Bath's Annual Fringe Visual Arts Festival
FAB is Bath's only visual arts festival, we actively promote and celebrate contemporary art in the Bath area and beyond, showcasing early career artists and curators, and those who find it difficult to break into (or prefer to operate outside of) the gallery based art scene.
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Chance Encounter

This exciting group of contemporary artists, working with a wide range of mediums, are brought together for the first time especially to exhibit at the inspirational space of The Octagon Chapel during the Bath Fringe Festival.

 

Adrian Feeney presents a Retrospective from his black & white collection of circus photos from the 1990's. This was the time when avant-garde alternative 'new circus' was at it first experimental height, combining traditional all-human circus skills with modern twists and theatrical staging techniques. At the same time those circus's which stayed with the old presentation style  won new audiences through their amazing human skill and daring.

Here, the old school Chinese State Circus and Moscow State Circus rub shoulders with the new breed like Archaos and Cirque du Soliel. One thing runs true throughout the retrospective, amazing human skill and dynamic presentation. 

Archaos - Brixton, London 1996

Mazy Bartlett is a mixed-media artist who has worked in the visual arts for over twenty years. Her practise has ranged from installations at Raves during the '90's, travelling around Europe as WOMAD's artist in residence, prop work for The Nat. Theatre Co., murals/paintings and artworks both in the private and public domain; She currently works as the Artist -In-Residence at a local secondary school.

Mazy is enthralled by the process of making, so whilst  maintaining drawing and painting skills, she is  also constantly looking for new ways of creating and expressing ideas.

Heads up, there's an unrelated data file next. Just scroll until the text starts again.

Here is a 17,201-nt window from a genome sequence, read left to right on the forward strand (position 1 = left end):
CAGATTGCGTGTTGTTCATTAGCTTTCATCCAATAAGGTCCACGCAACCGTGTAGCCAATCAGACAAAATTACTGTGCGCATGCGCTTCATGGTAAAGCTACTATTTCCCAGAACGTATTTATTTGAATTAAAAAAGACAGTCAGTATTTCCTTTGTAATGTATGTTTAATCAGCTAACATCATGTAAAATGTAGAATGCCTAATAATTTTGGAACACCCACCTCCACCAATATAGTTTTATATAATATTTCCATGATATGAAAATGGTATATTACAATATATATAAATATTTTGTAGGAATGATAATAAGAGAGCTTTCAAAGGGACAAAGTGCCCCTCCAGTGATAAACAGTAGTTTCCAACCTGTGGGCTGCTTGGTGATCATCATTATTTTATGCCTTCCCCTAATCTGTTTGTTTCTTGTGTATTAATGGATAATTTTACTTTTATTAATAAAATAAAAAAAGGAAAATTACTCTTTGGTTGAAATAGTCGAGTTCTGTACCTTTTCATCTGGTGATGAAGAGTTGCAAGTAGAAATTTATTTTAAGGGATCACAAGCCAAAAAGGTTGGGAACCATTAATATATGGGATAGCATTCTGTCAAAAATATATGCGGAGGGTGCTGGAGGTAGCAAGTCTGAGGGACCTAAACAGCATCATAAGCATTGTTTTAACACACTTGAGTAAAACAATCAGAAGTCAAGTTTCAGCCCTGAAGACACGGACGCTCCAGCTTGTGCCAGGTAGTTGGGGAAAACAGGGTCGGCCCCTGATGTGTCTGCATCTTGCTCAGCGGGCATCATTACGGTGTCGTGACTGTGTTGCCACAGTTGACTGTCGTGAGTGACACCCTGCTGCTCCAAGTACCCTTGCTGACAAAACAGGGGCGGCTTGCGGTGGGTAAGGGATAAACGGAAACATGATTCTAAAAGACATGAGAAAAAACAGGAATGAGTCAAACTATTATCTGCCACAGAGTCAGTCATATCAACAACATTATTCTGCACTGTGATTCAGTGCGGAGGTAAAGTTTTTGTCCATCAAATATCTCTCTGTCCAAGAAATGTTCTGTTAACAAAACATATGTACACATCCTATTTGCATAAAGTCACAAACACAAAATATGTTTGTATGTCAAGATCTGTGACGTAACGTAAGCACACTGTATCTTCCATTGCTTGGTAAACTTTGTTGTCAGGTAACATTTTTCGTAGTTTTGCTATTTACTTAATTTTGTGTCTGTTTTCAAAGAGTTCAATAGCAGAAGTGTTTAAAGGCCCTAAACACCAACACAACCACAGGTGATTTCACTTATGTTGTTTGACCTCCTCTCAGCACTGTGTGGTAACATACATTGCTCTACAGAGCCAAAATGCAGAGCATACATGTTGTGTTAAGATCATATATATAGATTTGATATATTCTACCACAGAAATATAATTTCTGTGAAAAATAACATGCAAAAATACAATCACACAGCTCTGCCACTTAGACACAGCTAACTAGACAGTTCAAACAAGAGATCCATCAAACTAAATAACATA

Mazy’s own practise focuses on figurative representation, to express the experience of being human.

'Birdy' started life as an exploration of despair, but morphed into something much more upbeat during the making, and as such, represents an ascent to a better place.

 

Julia Penrose is a mixed media artist, drawn to particular themes and images which crop up across the different mediums that she uses. Her Octagon work investigates our relationship with clothing, in particular the suit, and the strong cultural references therein. The suit holds particularly powerful associations, and has become a shorthand analogy for many of societies grievances.

Julia has applied three different suits directly onto plaster where the inprint takes up the minutae of information presented and leaves behind a kind shadow figure, neither garment nor non garment. These new plaster suits, pale and subtle, have transformed the imposing originals into more sensitive forms with an entirely new language.

 

Jane Sargeant began her creative career as a childrens’ book and television illustrator but having recently completed a degree in creative arts she has been increasingly drawn to work with a diverse range of media. Inspired by both her domestic environment and the natural landscape Janes' work includes print, drawing, sculpture and textile pieces. Space, placement, simplicity and the discovery of the familiar in a new context form the basis of Janes' work and both representational and abstracted marks are an important part of this process. Her challenge as an artist lies in a desire to make the viewer stop and consider part of their surroundings they might not have considered before. Drawing is essential to Janes' creative approach but printmaking whether on paper or fabric enables an element of surprise to reflect the transience of the subjects she is responding to. Combining print and drawing enables Jane to explore scale, layers and texture. She enjoys the resulting element of chance and surprise, a sense of mystery in the making.

 

David Podger presents Remnants. This piece of work was inspired by walking in woodland, the light between the trees inspired a series of high contrast charcoal drawings and the sculpture ‘Remnants.’ Exploring how our eyes can play trick on us, we can see shapes and figures in amongst the tree lines, ‘Men Like Walking Trees’, this was all the more provocative in the area of woodland I visited. This site was of pagan significance and was steeped in stories of sightings of ghostly roman armies. This element of horror resonated with my work the contrast between light and dark echoed the void.

 

Susannah Critchley studied Design at Chelsea School of Art where she developed an interest in photography, looking at urban decay, pattern and texture. She has a love of architecture, which is apparent in her work, often making abstract images from what she sees. Some of her work has concentrated on shadows and reflections, particularly in buildings. Recently she has begun exploring photographing the landscape, particularly trees, often incorporating trees and reflection into her images. Her next project involves looking at movement in photography, and is working on a series about a journey taken from a moving train.